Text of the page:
It is recommended that Fellows maintain an activity log and/or reflections journal as a souvenir of the experience and reference for future talks and/or interviews.
Depending on the length of the commitment, the Fellow/Mentor may also communicate with Marketing and Communications for sharing of progress via Penn Nursing news / social media / website outlets.
End of Fellowship
Within one month of ending the Fellowship, Fellows should complete required documentation. Feedback on the Fellowship experience is welcome at the end of and throughout the engagement period.
Fellows are invited to be a resource for future Fellows and to share their experiences with the Penn Nursing community via interviews, social media, website, etc.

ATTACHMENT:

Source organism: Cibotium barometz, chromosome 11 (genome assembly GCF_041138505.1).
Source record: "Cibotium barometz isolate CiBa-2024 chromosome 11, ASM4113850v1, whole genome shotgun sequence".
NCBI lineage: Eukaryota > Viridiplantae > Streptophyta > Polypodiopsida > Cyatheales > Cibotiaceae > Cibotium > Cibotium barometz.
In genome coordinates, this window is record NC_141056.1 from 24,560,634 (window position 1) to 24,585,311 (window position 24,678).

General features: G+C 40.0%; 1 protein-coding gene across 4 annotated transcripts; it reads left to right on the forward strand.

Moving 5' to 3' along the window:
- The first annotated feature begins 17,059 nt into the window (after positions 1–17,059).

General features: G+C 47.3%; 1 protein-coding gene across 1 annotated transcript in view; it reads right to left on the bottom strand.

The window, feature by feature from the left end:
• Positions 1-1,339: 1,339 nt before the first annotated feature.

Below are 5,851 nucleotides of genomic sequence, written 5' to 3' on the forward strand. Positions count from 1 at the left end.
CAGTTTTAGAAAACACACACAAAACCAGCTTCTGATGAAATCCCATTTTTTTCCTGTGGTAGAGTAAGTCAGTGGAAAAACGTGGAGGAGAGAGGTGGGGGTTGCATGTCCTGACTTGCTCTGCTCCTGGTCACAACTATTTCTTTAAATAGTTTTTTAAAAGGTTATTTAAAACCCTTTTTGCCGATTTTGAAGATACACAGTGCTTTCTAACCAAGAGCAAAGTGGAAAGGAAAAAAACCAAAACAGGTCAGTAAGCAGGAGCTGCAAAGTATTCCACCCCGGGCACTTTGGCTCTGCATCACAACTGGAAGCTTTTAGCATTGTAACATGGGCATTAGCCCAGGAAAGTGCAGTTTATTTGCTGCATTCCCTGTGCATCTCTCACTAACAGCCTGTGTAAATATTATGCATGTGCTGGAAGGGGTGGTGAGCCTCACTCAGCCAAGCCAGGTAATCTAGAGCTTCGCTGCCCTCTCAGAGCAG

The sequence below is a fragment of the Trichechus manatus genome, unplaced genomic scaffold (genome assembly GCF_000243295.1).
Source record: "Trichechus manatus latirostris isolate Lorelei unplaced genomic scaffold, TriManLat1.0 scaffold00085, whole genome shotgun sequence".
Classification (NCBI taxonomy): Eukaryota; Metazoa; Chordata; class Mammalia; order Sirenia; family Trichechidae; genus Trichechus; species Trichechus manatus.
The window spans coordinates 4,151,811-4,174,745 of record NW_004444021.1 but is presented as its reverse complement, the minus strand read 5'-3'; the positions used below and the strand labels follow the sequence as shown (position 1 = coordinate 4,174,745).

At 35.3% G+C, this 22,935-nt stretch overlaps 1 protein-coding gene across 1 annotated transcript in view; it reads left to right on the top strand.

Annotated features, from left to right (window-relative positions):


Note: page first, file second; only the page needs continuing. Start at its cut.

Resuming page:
If the host organization and the Fellow wish to continue to collaborate beyond the Penn Global Nursing Fellowship period, it is the responsibility of those two parties to discuss the terms of that continued collaboration; e.g. a paid consultancy. That continued collaboration will no longer receive direct support from Penn Nursing.
Please contact Penn Nursing’s Global Health Affairs office at email@example.com if you need additional information.